I have noticed one common element for us: all of the donations are coming from people who use different currencies than we do (we are in Germany and use the Euro). The donations are coming from accounts in the USA (which would not normally be unusual for us), but also from accounts in Poland and the UK  (there is no reason for people in these countries to send us money). This is pure speculation, but perhaps these donations are coming from bots or people who are engaging in currency speculation. They send us a donation if they think that the Euro is undervalued, in the hope that it will rise within a relatively short time. If it does rise, they request a refund, which is converted back into their own currency, but at a higher rate. Voila, they have made money on the deal. If they send 5 euros to 200 different accounts, they can effectively speculate with 1000 Euros. We do not have a captcha (going to add one ASAP) or a minimum donation amount (ditto), so in our case it could be bots making these transactions.



Anonymous_User
Not applicable

Re: Suspicious donations

It's common practice for people who buy stolen credit card info to verify or validate a good number.  In many cases, in order to stay under the radar, they  pick a small charity or organization and make a small donation.  If the transaction goes through, they have a good card - from there they go shopping on someone else's dime. 

Tags (1)
Member

Re: Suspicious donations

Our nonprofit is having the exact same fraudulent donation issue. Paypal has been no help.  If anyone finds a solution, please do share. 

Contributor

Re: Suspicious donations

We got the volume of these problem donations down significantly. While trying to work out what was going on, we began tracking the IP address for the donation submission by adding the IP address to the "custom" PayPal field, which we use for other data (saved trying to match the donation time with the web server log). Then we did the reverse lookup on those IP addresses and found a lot were coming through a single Virtual Private Network provider (so someone was hiding their location). We reported this as abuse to the provider who found that the many IP addresses/sessions we reported were associated with a small handful of accounts, which they subsequently shut down for Terms of Use violation. Whether they were doing other nefarious things which got them shut down or whether the abuse of the donations was sufficient I cannot say with certainty; the provider simply told us the accounts had been shut down. Then I blocked the IP address range for this VoIP provider as a precaution.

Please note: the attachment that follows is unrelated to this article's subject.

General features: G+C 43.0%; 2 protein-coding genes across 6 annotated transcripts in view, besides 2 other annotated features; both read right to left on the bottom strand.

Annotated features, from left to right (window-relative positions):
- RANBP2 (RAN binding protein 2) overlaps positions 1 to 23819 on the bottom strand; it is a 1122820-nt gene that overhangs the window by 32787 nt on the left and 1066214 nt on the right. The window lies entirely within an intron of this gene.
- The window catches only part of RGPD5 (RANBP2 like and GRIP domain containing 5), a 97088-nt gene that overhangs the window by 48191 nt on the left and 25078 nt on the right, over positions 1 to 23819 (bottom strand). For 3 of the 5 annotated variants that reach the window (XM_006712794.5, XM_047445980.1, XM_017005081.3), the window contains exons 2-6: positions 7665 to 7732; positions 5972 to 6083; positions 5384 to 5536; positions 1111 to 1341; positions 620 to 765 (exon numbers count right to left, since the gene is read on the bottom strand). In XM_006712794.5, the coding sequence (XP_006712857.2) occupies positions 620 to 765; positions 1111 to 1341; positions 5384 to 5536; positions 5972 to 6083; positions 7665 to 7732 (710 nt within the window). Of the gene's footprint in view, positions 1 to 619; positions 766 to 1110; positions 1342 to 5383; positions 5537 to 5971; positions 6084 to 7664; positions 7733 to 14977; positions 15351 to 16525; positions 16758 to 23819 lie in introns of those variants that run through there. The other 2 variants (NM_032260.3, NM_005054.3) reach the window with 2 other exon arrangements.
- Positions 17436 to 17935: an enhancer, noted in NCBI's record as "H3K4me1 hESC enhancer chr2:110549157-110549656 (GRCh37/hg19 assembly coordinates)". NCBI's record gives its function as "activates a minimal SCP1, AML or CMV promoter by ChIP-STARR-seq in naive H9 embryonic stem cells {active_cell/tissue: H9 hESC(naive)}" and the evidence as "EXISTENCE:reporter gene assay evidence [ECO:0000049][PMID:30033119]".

Re: Suspicious donations

Our small non-profit has this problem as well. 

We are not using a form on our website in which to add a captcha to. We are using a PayPal button on our site which directs to a form?, on a PayPal domain, where the fraudulent charge is occurring. Perhaps PayPal could implement the reCAPTCHA, similar to the one below for submitting a comment, or perhaps a "donations under $5 cannot be refunded" policy.

We do need this taken care of soon so we are looking into all of our options.